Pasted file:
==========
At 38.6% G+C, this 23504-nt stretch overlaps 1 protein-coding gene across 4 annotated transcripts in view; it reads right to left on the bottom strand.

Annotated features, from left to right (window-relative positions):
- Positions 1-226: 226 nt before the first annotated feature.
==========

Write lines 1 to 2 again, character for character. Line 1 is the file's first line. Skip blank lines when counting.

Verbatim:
At 38.6% G+C, this 23504-nt stretch overlaps 1 protein-coding gene across 4 annotated transcripts in view; it reads right to left on the bottom strand.

Annotated features, from left to right (window-relative positions):